Reply to the comment left by "Mandy Thomson" at "07/06/2016 - 10:55":

Cited reason in the reporting. But they are politicians, any excuse will do.

Rod Adams

10:59 AM, 8th June 2016, About 7 years ago

Reply to the comment left by "Asif Ahmed" at "07/06/2016 - 16:12":

Hi Asif,

My comment was based on the final version of the act which was passed by parliament on 17/3/16. Another potential way round may be to set the notice period to the duration of the tenancy and have this decreasing as the tenancy progresses. i.e. for a 6 months tenancy the notice period is 183 days, diminishing by a day for each day of the tenancy which elapses down to a minimum of 28 days. Whether this or your proposed solution are within the legislation remains to be seen!


Romain Garcin

11:53 AM, 8th June 2016, About 7 years ago

I'm no expert but it seems that it may not be possible to agree to a notice period in the tenancy agreement because of s.49(4)(b):

"An agreement as to the number of days after which a minimum notice period ends is invalid for the purpose of subsection (3)(b)(i) if the agreement was entered into before the tenancy became a private residential tenancy."

Which I interpret as meaning that a minimum tenancy period other than 28 days can only be agreed AFTER the tenancy has started, at which point it may be difficult to convince the tenant.

A solution might be to collect as much rent as possible upfront by e.g. setting the first month(s) rent much higher than the following months.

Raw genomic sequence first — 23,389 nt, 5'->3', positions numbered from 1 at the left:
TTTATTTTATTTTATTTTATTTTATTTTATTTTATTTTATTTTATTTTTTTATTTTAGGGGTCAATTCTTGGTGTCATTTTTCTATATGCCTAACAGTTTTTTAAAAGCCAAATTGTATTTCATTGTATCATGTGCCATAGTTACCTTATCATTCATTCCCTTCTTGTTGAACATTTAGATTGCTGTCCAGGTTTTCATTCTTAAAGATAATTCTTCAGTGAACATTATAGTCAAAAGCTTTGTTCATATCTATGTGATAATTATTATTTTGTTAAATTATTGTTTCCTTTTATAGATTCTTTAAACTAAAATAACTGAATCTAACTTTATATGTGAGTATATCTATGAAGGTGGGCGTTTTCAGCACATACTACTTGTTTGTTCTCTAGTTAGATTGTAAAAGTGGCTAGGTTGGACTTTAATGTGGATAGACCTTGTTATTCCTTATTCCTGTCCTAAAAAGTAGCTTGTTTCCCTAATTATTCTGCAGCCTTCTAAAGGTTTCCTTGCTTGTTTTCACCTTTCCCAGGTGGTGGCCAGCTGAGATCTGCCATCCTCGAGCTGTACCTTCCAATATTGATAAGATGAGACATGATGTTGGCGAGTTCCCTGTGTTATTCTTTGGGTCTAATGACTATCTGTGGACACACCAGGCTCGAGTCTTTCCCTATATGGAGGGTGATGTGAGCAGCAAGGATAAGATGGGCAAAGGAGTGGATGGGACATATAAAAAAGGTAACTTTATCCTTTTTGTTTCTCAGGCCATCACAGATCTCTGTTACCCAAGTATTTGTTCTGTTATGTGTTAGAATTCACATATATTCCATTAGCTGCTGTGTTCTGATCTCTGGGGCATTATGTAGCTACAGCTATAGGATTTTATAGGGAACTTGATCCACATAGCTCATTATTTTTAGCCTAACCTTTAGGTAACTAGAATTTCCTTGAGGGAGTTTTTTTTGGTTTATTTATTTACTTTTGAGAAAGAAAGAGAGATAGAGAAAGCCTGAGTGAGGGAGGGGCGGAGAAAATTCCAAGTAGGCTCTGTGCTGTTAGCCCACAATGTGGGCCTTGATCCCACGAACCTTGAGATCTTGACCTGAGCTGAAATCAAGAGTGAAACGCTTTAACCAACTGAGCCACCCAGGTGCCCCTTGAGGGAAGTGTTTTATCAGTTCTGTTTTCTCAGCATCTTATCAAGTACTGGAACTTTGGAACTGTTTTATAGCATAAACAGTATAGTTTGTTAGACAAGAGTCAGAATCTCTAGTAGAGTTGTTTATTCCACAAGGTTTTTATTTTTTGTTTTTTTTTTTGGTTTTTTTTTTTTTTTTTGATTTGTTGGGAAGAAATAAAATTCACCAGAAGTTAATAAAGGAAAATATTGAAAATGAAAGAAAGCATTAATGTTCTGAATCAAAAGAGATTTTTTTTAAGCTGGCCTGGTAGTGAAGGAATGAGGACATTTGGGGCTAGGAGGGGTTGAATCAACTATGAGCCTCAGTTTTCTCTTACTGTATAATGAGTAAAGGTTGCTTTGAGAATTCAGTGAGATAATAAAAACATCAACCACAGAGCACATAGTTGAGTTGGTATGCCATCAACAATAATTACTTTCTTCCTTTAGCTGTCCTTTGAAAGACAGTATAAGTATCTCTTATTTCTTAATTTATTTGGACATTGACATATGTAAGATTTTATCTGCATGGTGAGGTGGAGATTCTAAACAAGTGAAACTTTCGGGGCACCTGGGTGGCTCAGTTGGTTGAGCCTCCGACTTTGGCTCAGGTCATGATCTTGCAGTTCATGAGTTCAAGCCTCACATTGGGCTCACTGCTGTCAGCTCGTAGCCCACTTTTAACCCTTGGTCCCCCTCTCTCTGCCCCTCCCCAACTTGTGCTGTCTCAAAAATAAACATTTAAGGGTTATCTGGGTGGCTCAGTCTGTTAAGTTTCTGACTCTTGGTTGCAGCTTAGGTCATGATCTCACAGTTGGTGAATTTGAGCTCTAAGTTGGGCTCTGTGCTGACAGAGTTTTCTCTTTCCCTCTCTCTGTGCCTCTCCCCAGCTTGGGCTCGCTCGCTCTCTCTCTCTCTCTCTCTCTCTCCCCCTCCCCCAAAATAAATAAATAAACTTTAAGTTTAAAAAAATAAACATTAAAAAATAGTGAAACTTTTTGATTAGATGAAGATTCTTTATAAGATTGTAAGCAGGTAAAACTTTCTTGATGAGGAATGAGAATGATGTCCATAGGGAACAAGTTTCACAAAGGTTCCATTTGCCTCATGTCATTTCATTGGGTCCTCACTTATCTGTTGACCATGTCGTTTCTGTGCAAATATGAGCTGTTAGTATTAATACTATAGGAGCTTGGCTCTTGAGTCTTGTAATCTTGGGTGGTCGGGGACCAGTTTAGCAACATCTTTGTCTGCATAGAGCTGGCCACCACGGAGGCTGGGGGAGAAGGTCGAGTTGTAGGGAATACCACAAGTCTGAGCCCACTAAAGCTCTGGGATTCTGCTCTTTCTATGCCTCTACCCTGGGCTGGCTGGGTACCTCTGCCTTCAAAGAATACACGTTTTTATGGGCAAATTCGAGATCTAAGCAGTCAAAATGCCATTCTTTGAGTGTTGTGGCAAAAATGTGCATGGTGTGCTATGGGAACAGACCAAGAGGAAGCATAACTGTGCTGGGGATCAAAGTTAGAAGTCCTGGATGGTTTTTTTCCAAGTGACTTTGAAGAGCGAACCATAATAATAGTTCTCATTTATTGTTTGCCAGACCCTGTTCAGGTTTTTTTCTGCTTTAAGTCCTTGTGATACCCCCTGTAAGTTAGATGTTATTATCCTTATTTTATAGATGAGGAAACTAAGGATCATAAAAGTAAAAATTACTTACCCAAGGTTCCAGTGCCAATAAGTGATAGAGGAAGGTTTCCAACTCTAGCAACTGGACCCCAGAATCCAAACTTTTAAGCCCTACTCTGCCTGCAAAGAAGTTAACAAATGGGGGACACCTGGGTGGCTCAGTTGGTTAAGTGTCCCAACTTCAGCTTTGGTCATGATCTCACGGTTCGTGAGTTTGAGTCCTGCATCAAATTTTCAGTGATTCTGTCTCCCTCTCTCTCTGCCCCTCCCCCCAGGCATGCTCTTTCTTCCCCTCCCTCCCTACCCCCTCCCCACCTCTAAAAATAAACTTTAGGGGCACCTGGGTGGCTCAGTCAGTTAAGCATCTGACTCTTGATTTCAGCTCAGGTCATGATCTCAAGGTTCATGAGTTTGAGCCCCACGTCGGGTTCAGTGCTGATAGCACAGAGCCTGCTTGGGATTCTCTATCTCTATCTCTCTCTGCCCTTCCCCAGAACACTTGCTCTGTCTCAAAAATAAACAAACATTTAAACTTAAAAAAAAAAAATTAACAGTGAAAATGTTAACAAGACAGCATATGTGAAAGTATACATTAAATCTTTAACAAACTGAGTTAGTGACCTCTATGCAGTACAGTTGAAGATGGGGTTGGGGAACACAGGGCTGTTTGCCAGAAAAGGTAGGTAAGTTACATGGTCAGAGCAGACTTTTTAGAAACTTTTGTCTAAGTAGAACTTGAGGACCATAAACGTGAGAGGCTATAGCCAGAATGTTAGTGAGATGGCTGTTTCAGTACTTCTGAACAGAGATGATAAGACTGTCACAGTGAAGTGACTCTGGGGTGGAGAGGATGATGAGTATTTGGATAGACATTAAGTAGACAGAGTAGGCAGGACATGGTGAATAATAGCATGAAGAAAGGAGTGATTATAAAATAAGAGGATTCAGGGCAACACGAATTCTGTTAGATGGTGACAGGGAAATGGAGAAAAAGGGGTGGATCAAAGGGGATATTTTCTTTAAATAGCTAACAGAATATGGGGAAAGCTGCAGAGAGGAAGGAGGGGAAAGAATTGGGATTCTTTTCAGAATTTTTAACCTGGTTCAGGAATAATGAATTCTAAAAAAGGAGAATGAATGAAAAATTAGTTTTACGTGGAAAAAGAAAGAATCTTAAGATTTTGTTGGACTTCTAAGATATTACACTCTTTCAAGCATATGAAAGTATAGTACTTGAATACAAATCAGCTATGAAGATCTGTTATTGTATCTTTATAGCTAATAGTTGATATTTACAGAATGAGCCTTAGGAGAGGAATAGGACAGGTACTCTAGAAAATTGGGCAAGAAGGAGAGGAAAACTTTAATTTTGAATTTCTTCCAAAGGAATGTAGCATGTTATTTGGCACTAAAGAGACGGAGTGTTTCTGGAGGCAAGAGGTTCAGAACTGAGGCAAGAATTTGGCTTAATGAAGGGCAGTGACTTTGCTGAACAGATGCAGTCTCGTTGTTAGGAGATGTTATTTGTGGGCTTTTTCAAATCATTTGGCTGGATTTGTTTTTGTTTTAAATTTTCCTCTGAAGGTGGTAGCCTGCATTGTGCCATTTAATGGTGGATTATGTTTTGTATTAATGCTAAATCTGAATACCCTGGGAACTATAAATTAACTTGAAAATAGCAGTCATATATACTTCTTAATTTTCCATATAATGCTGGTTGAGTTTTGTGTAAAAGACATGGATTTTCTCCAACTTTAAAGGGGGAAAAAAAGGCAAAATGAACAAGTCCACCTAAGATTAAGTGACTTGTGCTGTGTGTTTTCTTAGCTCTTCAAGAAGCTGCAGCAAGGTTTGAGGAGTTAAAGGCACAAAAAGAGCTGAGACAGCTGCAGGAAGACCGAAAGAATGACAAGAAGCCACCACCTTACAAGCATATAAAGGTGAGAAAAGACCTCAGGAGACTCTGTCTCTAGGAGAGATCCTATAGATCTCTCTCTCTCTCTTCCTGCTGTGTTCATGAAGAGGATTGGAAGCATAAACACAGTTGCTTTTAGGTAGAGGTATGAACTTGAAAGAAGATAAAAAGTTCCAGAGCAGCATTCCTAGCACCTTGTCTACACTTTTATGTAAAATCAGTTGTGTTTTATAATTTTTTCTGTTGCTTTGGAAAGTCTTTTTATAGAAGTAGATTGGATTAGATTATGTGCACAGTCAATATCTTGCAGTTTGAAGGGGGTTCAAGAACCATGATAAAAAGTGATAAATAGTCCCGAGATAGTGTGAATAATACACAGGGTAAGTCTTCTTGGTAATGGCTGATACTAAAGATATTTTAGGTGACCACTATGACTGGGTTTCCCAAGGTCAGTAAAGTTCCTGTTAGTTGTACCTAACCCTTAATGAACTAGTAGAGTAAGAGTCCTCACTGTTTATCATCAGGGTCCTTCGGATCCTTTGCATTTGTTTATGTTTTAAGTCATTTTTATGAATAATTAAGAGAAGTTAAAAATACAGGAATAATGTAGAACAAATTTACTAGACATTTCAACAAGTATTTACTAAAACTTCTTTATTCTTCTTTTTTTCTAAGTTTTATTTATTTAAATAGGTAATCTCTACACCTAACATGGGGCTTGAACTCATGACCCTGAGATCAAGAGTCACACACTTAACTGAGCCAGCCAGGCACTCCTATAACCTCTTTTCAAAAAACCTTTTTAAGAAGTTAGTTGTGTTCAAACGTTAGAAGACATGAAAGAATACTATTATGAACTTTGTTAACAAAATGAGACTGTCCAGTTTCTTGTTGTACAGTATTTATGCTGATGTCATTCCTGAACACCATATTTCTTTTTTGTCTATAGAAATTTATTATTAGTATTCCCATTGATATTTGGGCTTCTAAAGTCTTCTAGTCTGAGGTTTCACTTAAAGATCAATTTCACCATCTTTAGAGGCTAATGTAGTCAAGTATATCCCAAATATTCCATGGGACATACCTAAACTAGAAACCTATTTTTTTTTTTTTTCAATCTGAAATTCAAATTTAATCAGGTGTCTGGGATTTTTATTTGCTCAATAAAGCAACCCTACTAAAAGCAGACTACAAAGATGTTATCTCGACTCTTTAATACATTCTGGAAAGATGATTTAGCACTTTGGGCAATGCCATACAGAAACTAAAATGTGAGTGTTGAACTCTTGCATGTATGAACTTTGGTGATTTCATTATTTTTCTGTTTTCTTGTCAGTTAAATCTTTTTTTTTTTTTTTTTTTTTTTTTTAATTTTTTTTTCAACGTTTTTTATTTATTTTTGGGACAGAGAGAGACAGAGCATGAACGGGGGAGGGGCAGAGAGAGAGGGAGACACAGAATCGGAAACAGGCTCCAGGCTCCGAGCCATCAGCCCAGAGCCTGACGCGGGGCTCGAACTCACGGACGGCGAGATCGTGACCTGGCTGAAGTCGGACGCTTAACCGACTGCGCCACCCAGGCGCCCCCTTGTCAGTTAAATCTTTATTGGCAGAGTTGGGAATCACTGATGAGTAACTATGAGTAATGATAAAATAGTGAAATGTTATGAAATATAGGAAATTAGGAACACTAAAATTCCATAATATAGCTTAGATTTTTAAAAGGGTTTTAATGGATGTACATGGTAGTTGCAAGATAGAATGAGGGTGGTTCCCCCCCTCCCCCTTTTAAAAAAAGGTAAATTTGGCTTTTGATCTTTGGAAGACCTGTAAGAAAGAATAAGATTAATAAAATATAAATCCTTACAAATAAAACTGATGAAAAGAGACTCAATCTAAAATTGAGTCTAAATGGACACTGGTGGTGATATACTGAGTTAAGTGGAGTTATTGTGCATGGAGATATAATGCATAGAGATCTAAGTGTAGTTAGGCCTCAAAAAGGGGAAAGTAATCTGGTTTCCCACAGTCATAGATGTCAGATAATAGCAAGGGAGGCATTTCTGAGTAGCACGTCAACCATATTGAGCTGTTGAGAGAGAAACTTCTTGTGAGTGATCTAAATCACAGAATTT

15:39 PM, 8th June 2016, About 7 years ago

Reply to the comment left by "Romain Garcin" at "08/06/2016 - 11:53":

Hi Romain, that's what I was thinking. Establish the duration of the education programme, say 9 months, average rent over 12 months is £450 pcm payable over the first nine £600pcm. At no point is the 28 day notice period contested. The flip side is nobody is locked in and therefore there maybe introduced fluidity in the market. Only time will tell. Is it not great we occupy a place in society akin to any social pariah you care to mention. I thought I was exercising self responsibility and not be a burden to the state ...


8:36 AM, 9th June 2016, About 7 years ago

Reply to the comment left by "Romain Garcin" at "08/06/2016 - 11:53":

Hi Romaine re Section 49 (4) b and Subsection 3 (b) 1 As you state
Precludes "before" a PR tenancy is created.
What s you view on if the notice period is "ON" the date a PR tenancy is created ?

Romain Garcin

9:14 AM, 9th June 2016, About 7 years ago

Reply to the comment left by "Asif Ahmed" at "09/06/2016 - 08:36":

As said I am not expert, but I cannot see how the initial terms of the tenancy could be agreed after the tenancy has been created.

If you agree to a new notice period on the day the tenancy is created it may be fine as long as it is done in a separate document.

Rod Adams

9:15 AM, 9th June 2016, About 7 years ago

It could be interpreted that if a clause is in the lease which sets out a notice period duration then that is not agreed before the lease is created but is agreed when the lease is created.

Although that does raise the question as to what the circumstances would be where a notice period was agreed before the lease was created and hence the purpose of this clause in the legislation?

Clear as mud!